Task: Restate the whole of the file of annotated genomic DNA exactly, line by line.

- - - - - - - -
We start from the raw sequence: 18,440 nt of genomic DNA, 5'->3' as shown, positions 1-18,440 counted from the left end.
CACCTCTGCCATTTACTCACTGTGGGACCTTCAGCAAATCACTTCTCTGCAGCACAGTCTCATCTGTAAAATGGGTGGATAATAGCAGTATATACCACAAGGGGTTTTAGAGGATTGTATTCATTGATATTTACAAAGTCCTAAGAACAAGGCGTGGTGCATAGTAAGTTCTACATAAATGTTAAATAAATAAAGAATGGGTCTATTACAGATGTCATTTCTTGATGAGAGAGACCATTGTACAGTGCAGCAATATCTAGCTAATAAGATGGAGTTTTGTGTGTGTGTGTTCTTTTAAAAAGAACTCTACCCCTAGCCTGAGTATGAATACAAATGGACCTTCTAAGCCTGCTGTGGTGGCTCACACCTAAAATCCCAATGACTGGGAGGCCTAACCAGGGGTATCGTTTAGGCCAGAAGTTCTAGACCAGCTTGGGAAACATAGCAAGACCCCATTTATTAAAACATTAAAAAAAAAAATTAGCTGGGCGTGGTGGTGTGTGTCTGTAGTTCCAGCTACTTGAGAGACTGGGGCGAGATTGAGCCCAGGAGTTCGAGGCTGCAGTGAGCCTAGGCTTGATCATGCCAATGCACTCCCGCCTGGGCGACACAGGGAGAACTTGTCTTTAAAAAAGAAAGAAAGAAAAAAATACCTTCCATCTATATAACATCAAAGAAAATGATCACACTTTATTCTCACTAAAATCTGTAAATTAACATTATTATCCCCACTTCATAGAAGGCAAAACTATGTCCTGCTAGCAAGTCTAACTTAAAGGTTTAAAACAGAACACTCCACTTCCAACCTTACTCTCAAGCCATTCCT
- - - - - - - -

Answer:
We start from the raw sequence: 18,440 nt of genomic DNA, 5'->3' as shown, positions 1-18,440 counted from the left end.
CACCTCTGCCATTTACTCACTGTGGGACCTTCAGCAAATCACTTCTCTGCAGCACAGTCTCATCTGTAAAATGGGTGGATAATAGCAGTATATACCACAAGGGGTTTTAGAGGATTGTATTCATTGATATTTACAAAGTCCTAAGAACAAGGCGTGGTGCATAGTAAGTTCTACATAAATGTTAAATAAATAAAGAATGGGTCTATTACAGATGTCATTTCTTGATGAGAGAGACCATTGTACAGTGCAGCAATATCTAGCTAATAAGATGGAGTTTTGTGTGTGTGTGTTCTTTTAAAAAGAACTCTACCCCTAGCCTGAGTATGAATACAAATGGACCTTCTAAGCCTGCTGTGGTGGCTCACACCTAAAATCCCAATGACTGGGAGGCCTAACCAGGGGTATCGTTTAGGCCAGAAGTTCTAGACCAGCTTGGGAAACATAGCAAGACCCCATTTATTAAAACATTAAAAAAAAAAATTAGCTGGGCGTGGTGGTGTGTGTCTGTAGTTCCAGCTACTTGAGAGACTGGGGCGAGATTGAGCCCAGGAGTTCGAGGCTGCAGTGAGCCTAGGCTTGATCATGCCAATGCACTCCCGCCTGGGCGACACAGGGAGAACTTGTCTTTAAAAAAGAAAGAAAGAAAAAAATACCTTCCATCTATATAACATCAAAGAAAATGATCACACTTTATTCTCACTAAAATCTGTAAATTAACATTATTATCCCCACTTCATAGAAGGCAAAACTATGTCCTGCTAGCAAGTCTAACTTAAAGGTTTAAAACAGAACACTCCACTTCCAACCTTACTCTCAAGCCATTCCT